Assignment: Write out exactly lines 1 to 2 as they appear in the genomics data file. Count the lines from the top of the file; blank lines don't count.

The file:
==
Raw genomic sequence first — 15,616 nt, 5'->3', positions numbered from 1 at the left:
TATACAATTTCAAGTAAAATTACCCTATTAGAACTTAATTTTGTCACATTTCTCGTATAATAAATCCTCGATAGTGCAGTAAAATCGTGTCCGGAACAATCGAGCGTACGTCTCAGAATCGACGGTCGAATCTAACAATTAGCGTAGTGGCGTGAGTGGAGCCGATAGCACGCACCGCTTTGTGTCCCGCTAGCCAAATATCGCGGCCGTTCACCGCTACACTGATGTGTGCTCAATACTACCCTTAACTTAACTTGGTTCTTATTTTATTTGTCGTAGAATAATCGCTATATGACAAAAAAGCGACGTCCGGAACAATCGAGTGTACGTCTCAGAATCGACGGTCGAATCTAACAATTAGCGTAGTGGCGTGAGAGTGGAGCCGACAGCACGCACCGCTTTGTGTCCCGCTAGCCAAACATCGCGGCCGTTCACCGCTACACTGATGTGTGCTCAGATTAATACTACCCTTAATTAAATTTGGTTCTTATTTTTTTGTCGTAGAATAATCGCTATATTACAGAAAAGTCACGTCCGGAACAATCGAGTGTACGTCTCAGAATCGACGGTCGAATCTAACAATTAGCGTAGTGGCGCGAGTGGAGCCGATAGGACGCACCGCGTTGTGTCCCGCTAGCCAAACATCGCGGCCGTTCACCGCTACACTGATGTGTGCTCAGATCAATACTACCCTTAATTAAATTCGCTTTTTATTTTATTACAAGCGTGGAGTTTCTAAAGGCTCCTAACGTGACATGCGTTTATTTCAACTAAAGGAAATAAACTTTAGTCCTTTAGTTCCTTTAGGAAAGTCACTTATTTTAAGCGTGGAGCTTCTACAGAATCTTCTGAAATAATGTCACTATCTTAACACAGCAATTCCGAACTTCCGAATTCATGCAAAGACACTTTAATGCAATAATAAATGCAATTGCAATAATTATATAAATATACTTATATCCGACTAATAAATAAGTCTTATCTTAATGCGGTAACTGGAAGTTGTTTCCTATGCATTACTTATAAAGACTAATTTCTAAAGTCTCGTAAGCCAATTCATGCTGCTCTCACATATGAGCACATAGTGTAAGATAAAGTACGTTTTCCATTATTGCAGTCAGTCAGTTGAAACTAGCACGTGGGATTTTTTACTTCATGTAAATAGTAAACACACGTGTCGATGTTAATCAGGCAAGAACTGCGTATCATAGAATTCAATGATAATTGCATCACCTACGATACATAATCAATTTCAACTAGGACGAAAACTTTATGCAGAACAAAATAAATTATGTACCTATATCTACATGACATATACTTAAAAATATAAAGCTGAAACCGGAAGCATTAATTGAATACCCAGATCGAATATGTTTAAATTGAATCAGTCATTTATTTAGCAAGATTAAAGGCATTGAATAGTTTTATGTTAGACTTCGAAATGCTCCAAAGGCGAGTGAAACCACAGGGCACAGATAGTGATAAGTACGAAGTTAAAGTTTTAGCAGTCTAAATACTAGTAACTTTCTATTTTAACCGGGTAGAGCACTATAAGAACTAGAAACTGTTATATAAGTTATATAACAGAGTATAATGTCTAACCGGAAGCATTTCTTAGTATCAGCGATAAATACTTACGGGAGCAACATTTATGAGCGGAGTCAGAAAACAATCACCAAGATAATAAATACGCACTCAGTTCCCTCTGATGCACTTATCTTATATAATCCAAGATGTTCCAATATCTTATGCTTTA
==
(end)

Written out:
Raw genomic sequence first — 15,616 nt, 5'->3', positions numbered from 1 at the left:
TATACAATTTCAAGTAAAATTACCCTATTAGAACTTAATTTTGTCACATTTCTCGTATAATAAATCCTCGATAGTGCAGTAAAATCGTGTCCGGAACAATCGAGCGTACGTCTCAGAATCGACGGTCGAATCTAACAATTAGCGTAGTGGCGTGAGTGGAGCCGATAGCACGCACCGCTTTGTGTCCCGCTAGCCAAATATCGCGGCCGTTCACCGCTACACTGATGTGTGCTCAATACTACCCTTAACTTAACTTGGTTCTTATTTTATTTGTCGTAGAATAATCGCTATATGACAAAAAAGCGACGTCCGGAACAATCGAGTGTACGTCTCAGAATCGACGGTCGAATCTAACAATTAGCGTAGTGGCGTGAGAGTGGAGCCGACAGCACGCACCGCTTTGTGTCCCGCTAGCCAAACATCGCGGCCGTTCACCGCTACACTGATGTGTGCTCAGATTAATACTACCCTTAATTAAATTTGGTTCTTATTTTTTTGTCGTAGAATAATCGCTATATTACAGAAAAGTCACGTCCGGAACAATCGAGTGTACGTCTCAGAATCGACGGTCGAATCTAACAATTAGCGTAGTGGCGCGAGTGGAGCCGATAGGACGCACCGCGTTGTGTCCCGCTAGCCAAACATCGCGGCCGTTCACCGCTACACTGATGTGTGCTCAGATCAATACTACCCTTAATTAAATTCGCTTTTTATTTTATTACAAGCGTGGAGTTTCTAAAGGCTCCTAACGTGACATGCGTTTATTTCAACTAAAGGAAATAAACTTTAGTCCTTTAGTTCCTTTAGGAAAGTCACTTATTTTAAGCGTGGAGCTTCTACAGAATCTTCTGAAATAATGTCACTATCTTAACACAGCAATTCCGAACTTCCGAATTCATGCAAAGACACTTTAATGCAATAATAAATGCAATTGCAATAATTATATAAATATACTTATATCCGACTAATAAATAAGTCTTATCTTAATGCGGTAACTGGAAGTTGTTTCCTATGCATTACTTATAAAGACTAATTTCTAAAGTCTCGTAAGCCAATTCATGCTGCTCTCACATATGAGCACATAGTGTAAGATAAAGTACGTTTTCCATTATTGCAGTCAGTCAGTTGAAACTAGCACGTGGGATTTTTTACTTCATGTAAATAGTAAACACACGTGTCGATGTTAATCAGGCAAGAACTGCGTATCATAGAATTCAATGATAATTGCATCACCTACGATACATAATCAATTTCAACTAGGACGAAAACTTTATGCAGAACAAAATAAATTATGTACCTATATCTACATGACATATACTTAAAAATATAAAGCTGAAACCGGAAGCATTAATTGAATACCCAGATCGAATATGTTTAAATTGAATCAGTCATTTATTTAGCAAGATTAAAGGCATTGAATAGTTTTATGTTAGACTTCGAAATGCTCCAAAGGCGAGTGAAACCACAGGGCACAGATAGTGATAAGTACGAAGTTAAAGTTTTAGCAGTCTAAATACTAGTAACTTTCTATTTTAACCGGGTAGAGCACTATAAGAACTAGAAACTGTTATATAAGTTATATAACAGAGTATAATGTCTAACCGGAAGCATTTCTTAGTATCAGCGATAAATACTTACGGGAGCAACATTTATGAGCGGAGTCAGAAAACAATCACCAAGATAATAAATACGCACTCAGTTCCCTCTGATGCACTTATCTTATATAATCCAAGATGTTCCAATATCTTATGCTTTA